November 14, 2017
Comms Best Practices
/ by Susan Guillory
As marketers begin to understand why it’s necessary to move away from outdated measurement systems when it comes to earned media, it’s important to develop a robust strategy going forward. To that end, answer the following questions to help shape your earned media measurement strategy.
First, Who Should Be Involved in the Strategy?
Before you start answering the following questions, consider building a team that will be in charge of measuring results of earned media efforts. This might include staff from both marketing and PR functions, as well as executives or any other shareholders who need to be apprised of results.
Some team members might need to be more involved in the day-to-day earned media campaigns, while others, especially executive managers, might just need a quarterly check-in to stay on top of things.
But no matter how involved the individuals on your team need to be, start out collaborating as a whole. At your first meeting, get input from this team on the following topics.You may be surprised at how varied the answers are from each team member.
Before you can decide what to measure, and how to measure it, you need to identify the important benchmarks for your brand. That might be how you stack up against the competition, the effect a recent crisis has had on the brand, or how your messages are performing with your demographic.
Identifying the most important topics being discussed in your industry, as well as who influences those discussions, can also play into developing your strategy.
Insider Tip: Initially during brainstorming, you may come up with a long list of what matters. While all these points are valid, narrow down your list to the top measurement points to zero in on the analytics you will value the most.
If you are leveraging different channels for your various marketing campaigns, it’s important to rope in each one as part of the earned media analysis. Everything from your content marketing to social media to PR (including print, online, and television or radio mentions) needs to be part of the equation.
Insider Tip: Realize that the sources you need to monitor may change, depending on the campaign and its goals. Reassess your monitoring sources for each campaign.
Perhaps you only care about earned media in the U.S. On the other hand, if your company is global, you need to pay attention to media mentions in other countries, and in other languages. This will require access to translators so that you can understand what’s being said about your brand in all parts of the world.
Insider Tip: Even if your primary focus is on the U.S., realize that online media bleeds across borders. Don’t limit your assessment just to the U.S., but also include other English-speaking countries to start.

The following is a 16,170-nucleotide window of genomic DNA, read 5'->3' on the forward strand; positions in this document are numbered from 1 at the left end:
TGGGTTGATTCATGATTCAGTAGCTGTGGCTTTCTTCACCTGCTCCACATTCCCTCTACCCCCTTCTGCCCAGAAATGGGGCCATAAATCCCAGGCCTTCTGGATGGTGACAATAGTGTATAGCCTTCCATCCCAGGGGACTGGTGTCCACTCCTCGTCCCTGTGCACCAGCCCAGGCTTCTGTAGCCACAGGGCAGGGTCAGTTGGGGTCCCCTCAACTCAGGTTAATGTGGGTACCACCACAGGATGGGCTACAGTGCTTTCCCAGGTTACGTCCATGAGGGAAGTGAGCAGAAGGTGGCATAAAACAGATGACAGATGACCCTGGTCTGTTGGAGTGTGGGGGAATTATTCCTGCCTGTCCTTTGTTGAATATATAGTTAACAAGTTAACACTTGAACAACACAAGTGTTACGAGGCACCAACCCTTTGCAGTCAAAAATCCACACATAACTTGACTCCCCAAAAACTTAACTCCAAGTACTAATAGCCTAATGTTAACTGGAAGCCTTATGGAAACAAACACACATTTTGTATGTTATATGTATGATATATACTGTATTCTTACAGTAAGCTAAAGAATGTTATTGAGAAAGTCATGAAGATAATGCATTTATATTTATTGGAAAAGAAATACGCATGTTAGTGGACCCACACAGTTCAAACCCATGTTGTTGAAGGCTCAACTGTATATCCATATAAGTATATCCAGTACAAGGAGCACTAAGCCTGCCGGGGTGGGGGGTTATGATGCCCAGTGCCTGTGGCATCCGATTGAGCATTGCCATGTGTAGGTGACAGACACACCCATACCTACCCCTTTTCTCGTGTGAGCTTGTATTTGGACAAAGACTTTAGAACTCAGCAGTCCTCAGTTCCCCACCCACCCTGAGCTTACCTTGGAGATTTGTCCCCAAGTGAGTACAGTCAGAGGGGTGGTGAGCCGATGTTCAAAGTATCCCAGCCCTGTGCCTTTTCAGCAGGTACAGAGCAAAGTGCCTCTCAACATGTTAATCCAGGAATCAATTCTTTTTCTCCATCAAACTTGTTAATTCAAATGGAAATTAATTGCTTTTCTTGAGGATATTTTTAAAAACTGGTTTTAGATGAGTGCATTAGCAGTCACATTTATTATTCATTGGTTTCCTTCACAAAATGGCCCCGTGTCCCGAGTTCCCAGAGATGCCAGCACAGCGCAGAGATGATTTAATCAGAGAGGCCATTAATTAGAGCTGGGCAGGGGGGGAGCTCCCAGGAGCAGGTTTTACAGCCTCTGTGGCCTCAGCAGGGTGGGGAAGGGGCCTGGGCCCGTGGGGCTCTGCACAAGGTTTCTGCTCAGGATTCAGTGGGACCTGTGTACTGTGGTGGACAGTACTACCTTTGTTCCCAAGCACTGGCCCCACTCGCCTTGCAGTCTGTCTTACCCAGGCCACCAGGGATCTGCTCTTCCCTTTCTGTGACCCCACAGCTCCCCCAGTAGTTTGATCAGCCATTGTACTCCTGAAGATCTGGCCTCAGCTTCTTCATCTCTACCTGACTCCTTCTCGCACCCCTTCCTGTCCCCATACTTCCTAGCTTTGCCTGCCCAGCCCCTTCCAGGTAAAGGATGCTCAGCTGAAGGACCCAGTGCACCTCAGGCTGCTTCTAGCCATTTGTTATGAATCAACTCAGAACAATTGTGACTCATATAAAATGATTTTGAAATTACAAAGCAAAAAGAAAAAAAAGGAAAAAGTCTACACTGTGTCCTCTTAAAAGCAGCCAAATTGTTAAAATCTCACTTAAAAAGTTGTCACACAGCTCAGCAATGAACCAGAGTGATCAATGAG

Some marketing departments are completely siloed from the rest of the company, which can make measuring and sharing earned media results difficult when other departments need to be involved. Others divide the marketing tasks among various employees, but they work together for the integrated benefit of all and share in disseminating analytics and data.
Consider who beyond your team or department will need access to the earned media results. You may need to include executive leadership in the process, who will want to know that their investment in earned media is paying off.
Insider Tip: Identify one representative from each department who has a vested interest in the earned media analytics, then schedule regular meetings to keep them apprised of results.
This may be dictated by company policy. Whether you need to report daily, weekly, monthly, or quarterly, establishing a calendar for when you’ll need to generate data can help you stay on top of it.
Who you report to will also guide your earned media measurement strategy. If you are the only one who needs the analytics, you can create an informal report or simply log into your analytics dashboard when you want an update. On the other hand, if your CMO or other executives want access to the information, you may need to create a more formal presentation.
Insider Tip: Use your calendar to plan ahead, especially if you need to present results in a formal meeting. If you need assistance from other team members, be sure to assign tasks far in advance of that meeting.
While you may have any number of key performance indicators, some will matter more to your brand than others. Identifying, for example, that ad value or website metrics are of the utmost importance, you can then determine what to measure as success points for your earned media campaigns.
Insider Tip: Your KPIs may change, based on the campaign, so be flexible in updating the KPIs you focus on.
Once you’ve addressed all the questions posed here, you will have a massive amount of information to take into consideration as you develop your measurement strategy. It may take some time to parse through all the data, but devoting adequate time to do so will pay off by presenting you with the best metrics to assess your earned media campaigns.
Keep in mind that your earned media measurement strategy may change with each campaign if it uses different sources or tactics, so be flexible with how you measure. But keep results from one campaign so you can measure the next campaign’s results against it. Over time, track campaign results as a whole so you can see trends at the high level and make bigger picture PR strategy shifts to improve results and align them with company goals.
Don’t fall back on how you used to measure PR. It simply doesn’t work as effectively as an updated, customized earned media measurement strategy designed specifically with your company’s objectives in mind.
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